In the piece, Joshua says, he “cast bicycle messengers as mythological heroes in our contemporary society. They can do things that no one else can, they risk life and limb for their task, they live by their own codes, and they are simultaneously admired and feared by the general public. Like comic superheroes, a lot of them even wear tights. Usually we need to go off into fantasy worlds in find romanticism these days… its pretty fun find some of those elements right here in our midst. I’ve tried to do it in a way that is fair and not offensive, (mostly by leaving lots of bits mysterious so that the viewer’s imagination has a lot to chew on), and so far the reactions from messengers has been positive, so that’s good.”
Next up Joshua is working on a short fully animated piece about climate change. He’s also developing concepts for a more narrative extension of Bicycle Messengers and a public art piece that he describes as “fairly ambitious.”
Martin Reis, from Toronto, Canada, is very busy with all things bike: from being a cycling activist to his blog Martino’s Bike Lane Diary. He never really thought of himself as a moviemaker until last year when he put together La Fuga di Olma and submitted it to Filmed by Bike. The piece easily won over the jury with its vintage found super-8 footage and sweet story of an Italian bike that longs for home.
This year you’ll see Martin’s submission Love to All the Rebels, a short, upbeat visual collage.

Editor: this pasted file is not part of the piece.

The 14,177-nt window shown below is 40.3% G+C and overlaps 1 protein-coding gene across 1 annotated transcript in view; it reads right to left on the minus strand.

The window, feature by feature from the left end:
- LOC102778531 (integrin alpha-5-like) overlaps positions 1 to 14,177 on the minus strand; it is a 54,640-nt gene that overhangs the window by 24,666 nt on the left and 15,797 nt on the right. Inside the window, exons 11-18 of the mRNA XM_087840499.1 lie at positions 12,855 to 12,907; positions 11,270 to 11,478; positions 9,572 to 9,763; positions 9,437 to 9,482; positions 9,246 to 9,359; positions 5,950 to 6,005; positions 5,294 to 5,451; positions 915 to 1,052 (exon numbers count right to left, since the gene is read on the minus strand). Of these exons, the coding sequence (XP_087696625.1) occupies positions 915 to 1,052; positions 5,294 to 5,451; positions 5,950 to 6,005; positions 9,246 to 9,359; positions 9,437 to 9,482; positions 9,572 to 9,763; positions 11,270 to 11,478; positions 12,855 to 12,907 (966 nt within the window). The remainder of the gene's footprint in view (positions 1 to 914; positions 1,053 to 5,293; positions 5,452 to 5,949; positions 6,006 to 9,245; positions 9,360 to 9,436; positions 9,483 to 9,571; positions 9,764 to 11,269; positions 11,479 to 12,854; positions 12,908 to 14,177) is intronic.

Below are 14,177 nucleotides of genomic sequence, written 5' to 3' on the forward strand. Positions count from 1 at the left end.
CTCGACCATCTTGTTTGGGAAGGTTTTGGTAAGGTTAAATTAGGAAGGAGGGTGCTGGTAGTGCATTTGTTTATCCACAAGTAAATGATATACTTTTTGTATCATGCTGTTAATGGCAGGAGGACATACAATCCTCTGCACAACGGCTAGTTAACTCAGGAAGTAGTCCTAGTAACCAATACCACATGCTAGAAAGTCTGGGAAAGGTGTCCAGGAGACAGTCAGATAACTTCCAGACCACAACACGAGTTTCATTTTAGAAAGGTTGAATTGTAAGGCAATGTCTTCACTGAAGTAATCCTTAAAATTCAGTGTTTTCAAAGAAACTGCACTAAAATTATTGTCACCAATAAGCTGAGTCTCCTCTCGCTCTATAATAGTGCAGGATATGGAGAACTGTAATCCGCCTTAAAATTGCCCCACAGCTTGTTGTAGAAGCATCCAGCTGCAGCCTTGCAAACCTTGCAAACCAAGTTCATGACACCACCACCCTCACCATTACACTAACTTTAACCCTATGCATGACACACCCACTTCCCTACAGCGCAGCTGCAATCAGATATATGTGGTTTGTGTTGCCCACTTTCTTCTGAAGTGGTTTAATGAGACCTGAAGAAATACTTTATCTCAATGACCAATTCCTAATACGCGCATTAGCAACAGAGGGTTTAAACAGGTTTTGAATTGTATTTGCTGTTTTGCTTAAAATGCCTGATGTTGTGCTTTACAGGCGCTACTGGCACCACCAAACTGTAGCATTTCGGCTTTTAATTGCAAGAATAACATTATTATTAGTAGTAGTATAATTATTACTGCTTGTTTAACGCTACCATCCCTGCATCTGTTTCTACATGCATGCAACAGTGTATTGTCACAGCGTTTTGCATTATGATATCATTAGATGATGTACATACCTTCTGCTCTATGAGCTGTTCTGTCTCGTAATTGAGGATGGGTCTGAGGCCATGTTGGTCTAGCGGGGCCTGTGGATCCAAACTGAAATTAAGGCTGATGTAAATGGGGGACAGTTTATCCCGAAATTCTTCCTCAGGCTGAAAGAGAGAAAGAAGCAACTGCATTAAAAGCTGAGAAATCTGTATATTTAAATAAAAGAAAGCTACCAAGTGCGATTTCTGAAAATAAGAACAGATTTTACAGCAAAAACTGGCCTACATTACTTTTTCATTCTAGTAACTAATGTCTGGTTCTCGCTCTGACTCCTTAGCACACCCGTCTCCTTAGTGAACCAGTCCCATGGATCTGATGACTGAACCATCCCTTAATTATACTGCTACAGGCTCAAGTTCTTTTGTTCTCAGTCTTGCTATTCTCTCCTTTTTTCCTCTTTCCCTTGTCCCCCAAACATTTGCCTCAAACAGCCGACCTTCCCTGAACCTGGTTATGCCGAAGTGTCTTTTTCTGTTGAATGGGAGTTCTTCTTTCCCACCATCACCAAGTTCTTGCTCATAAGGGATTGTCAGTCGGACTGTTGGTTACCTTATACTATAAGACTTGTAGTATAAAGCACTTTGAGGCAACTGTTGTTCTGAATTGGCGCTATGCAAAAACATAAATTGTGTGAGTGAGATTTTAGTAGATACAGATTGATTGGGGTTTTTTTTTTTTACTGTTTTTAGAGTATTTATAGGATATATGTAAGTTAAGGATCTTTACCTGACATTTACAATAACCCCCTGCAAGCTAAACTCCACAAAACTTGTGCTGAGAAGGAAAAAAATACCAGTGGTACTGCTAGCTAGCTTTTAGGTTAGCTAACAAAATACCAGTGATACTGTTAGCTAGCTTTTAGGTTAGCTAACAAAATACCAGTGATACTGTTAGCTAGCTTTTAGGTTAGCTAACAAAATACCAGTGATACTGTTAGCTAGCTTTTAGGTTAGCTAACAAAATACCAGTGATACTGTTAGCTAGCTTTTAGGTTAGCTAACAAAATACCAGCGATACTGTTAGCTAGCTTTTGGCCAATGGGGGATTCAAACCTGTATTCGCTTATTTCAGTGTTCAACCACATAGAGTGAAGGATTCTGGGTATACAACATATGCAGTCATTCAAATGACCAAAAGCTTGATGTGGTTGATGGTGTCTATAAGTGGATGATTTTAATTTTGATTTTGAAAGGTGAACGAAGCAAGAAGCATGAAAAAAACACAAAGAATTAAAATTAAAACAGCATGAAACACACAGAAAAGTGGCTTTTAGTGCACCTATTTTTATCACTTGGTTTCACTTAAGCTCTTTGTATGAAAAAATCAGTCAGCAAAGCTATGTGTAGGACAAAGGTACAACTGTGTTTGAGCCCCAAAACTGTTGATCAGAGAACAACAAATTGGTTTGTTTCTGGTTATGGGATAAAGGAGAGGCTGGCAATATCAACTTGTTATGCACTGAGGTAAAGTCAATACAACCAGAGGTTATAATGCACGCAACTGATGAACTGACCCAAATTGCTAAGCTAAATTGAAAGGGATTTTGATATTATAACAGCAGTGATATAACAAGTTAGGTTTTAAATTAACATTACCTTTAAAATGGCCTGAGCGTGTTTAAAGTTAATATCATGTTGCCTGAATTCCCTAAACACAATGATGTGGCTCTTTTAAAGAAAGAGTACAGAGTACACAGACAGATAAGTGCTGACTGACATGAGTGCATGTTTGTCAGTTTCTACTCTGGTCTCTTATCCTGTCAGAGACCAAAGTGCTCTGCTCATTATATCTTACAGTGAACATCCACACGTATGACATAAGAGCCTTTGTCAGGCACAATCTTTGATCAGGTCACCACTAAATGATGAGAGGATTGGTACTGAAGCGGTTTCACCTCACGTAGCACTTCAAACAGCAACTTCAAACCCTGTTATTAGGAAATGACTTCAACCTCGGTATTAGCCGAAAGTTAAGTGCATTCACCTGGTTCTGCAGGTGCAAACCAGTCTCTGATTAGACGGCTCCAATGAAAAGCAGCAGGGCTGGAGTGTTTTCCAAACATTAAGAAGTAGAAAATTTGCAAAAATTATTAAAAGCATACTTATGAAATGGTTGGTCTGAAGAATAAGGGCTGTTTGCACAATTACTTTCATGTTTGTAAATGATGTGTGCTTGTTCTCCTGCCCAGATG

When he’s not busy riding bikes, Martino works in the arts for a Baroque Orchestra called Tafelmusik. He also enjoys still photography. But what is it about bikes that so engages Martin? ” Simple” he says. “Human and machine in harmony. They are blissful things.”
If you know Portland, you know that creativity abounds in all five quadrants (yes, they’re quadrants but we have five). So I don’t know what it is, call it the magnetism of Filmed by Bike Headquarters (based in NE Portland), if you will. An overwhelming majority of submissions for this year’s festival came from NE Portland. Sure, we had our Australias and Victorias and Dublins, and plenty all around the US, but the most common area of the world was right here. And the winner of the Proximity Contest goes to someone who is also in the running for the Hottest Short Short – a 30 second film submitted from three blocks away.
And they’re still rolling in! We’ve gotten nearly 20 submissions today alone. It’s 11:00 at night and the doorbell just rang with yet another.